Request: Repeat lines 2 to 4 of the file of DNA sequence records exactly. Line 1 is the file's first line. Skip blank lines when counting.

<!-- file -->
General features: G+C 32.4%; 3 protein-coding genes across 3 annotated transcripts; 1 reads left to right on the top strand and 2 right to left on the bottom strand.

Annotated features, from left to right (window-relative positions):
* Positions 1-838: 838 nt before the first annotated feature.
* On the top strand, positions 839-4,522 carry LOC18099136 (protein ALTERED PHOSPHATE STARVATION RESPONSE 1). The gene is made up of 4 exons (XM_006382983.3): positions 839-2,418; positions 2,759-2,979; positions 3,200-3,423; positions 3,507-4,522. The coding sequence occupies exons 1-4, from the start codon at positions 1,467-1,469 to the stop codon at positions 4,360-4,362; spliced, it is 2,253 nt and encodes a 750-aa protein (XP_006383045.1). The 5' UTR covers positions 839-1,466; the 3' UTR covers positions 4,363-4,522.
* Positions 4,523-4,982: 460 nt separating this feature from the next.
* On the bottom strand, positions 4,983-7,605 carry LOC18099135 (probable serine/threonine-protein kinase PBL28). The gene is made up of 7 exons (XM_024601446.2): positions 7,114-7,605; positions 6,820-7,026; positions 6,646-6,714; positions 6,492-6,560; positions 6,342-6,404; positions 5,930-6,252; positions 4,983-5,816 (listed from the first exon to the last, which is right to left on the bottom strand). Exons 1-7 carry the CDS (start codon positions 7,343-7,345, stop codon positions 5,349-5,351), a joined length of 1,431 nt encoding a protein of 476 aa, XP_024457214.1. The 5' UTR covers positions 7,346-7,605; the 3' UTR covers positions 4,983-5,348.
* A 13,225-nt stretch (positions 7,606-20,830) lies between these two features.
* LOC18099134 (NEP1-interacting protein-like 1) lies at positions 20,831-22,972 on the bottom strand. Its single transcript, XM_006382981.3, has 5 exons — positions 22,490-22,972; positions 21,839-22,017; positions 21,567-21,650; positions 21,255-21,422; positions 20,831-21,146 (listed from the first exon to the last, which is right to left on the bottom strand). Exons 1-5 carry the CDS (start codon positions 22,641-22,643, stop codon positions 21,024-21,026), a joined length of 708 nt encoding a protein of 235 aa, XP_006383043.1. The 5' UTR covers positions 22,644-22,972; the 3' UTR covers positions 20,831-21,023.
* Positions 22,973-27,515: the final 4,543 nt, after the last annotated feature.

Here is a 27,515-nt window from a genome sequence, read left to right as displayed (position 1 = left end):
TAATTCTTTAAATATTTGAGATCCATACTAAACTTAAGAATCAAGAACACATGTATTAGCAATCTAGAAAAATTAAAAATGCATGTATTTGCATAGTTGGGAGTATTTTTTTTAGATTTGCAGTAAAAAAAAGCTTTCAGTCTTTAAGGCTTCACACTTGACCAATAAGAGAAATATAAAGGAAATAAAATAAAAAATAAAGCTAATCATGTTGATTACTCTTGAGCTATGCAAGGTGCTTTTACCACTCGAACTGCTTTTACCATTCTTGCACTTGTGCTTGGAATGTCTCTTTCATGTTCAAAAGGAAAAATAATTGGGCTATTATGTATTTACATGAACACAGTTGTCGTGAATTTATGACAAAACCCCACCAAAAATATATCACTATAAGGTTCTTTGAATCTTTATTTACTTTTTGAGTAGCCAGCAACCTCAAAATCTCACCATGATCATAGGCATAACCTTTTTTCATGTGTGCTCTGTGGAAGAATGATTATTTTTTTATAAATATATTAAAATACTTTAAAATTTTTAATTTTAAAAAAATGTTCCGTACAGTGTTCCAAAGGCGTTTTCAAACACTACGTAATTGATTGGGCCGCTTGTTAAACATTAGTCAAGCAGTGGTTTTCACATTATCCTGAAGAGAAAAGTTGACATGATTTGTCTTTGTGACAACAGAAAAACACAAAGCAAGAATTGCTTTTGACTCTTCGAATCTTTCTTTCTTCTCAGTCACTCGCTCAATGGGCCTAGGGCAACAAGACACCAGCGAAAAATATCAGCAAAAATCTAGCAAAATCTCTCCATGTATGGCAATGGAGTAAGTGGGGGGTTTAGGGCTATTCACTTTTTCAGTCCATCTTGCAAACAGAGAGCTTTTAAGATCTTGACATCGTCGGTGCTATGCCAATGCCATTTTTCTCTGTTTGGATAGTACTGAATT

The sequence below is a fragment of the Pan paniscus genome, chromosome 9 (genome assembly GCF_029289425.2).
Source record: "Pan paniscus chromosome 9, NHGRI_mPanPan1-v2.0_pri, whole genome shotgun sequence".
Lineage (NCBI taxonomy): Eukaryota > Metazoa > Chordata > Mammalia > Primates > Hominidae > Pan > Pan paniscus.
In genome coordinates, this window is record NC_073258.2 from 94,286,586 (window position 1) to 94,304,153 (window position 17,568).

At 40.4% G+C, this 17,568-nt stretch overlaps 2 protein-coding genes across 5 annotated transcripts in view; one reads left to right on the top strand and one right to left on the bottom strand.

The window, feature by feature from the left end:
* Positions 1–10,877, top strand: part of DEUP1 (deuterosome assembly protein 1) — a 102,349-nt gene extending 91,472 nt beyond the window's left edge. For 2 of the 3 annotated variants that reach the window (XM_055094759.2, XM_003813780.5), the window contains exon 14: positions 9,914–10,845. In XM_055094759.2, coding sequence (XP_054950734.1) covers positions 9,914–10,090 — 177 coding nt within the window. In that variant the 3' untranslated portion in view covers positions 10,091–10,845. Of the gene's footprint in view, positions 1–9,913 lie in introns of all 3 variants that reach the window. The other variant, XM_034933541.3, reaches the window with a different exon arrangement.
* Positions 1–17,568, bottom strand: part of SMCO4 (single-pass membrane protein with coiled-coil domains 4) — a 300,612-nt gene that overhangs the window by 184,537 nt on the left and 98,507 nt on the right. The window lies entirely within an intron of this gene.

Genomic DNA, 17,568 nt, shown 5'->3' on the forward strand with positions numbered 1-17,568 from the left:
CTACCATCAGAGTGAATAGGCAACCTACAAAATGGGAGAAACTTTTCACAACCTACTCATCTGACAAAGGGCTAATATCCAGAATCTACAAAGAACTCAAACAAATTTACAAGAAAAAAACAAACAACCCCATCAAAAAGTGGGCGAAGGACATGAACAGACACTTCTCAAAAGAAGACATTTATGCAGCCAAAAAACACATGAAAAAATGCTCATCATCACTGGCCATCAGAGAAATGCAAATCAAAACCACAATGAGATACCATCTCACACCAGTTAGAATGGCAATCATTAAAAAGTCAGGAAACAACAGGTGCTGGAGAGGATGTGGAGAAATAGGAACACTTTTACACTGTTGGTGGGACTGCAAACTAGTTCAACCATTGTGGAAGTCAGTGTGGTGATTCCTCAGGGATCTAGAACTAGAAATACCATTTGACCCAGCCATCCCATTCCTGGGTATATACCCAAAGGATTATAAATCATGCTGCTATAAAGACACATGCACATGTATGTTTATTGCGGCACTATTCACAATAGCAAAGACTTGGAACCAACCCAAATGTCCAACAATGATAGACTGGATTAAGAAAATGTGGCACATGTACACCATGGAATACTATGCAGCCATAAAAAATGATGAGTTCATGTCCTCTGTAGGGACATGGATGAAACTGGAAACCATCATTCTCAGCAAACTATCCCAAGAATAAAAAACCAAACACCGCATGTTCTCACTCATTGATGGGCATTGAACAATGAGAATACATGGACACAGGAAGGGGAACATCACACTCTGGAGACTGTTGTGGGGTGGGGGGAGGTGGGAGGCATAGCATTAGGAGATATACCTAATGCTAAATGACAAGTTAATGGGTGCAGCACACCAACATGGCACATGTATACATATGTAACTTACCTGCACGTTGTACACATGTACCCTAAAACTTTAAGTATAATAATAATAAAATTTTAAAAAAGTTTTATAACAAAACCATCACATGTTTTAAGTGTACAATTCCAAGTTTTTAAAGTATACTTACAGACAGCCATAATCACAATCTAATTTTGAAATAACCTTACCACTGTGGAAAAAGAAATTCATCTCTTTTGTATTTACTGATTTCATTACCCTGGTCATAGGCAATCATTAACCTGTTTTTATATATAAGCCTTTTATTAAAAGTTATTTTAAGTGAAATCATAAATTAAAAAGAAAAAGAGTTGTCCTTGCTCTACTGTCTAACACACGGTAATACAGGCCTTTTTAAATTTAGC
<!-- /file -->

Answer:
Annotated features, from left to right (window-relative positions):
* Positions 1-838: 838 nt before the first annotated feature.
* On the top strand, positions 839-4,522 carry LOC18099136 (protein ALTERED PHOSPHATE STARVATION RESPONSE 1). The gene is made up of 4 exons (XM_006382983.3): positions 839-2,418; positions 2,759-2,979; positions 3,200-3,423; positions 3,507-4,522. The coding sequence occupies exons 1-4, from the start codon at positions 1,467-1,469 to the stop codon at positions 4,360-4,362; spliced, it is 2,253 nt and encodes a 750-aa protein (XP_006383045.1). The 5' UTR covers positions 839-1,466; the 3' UTR covers positions 4,363-4,522.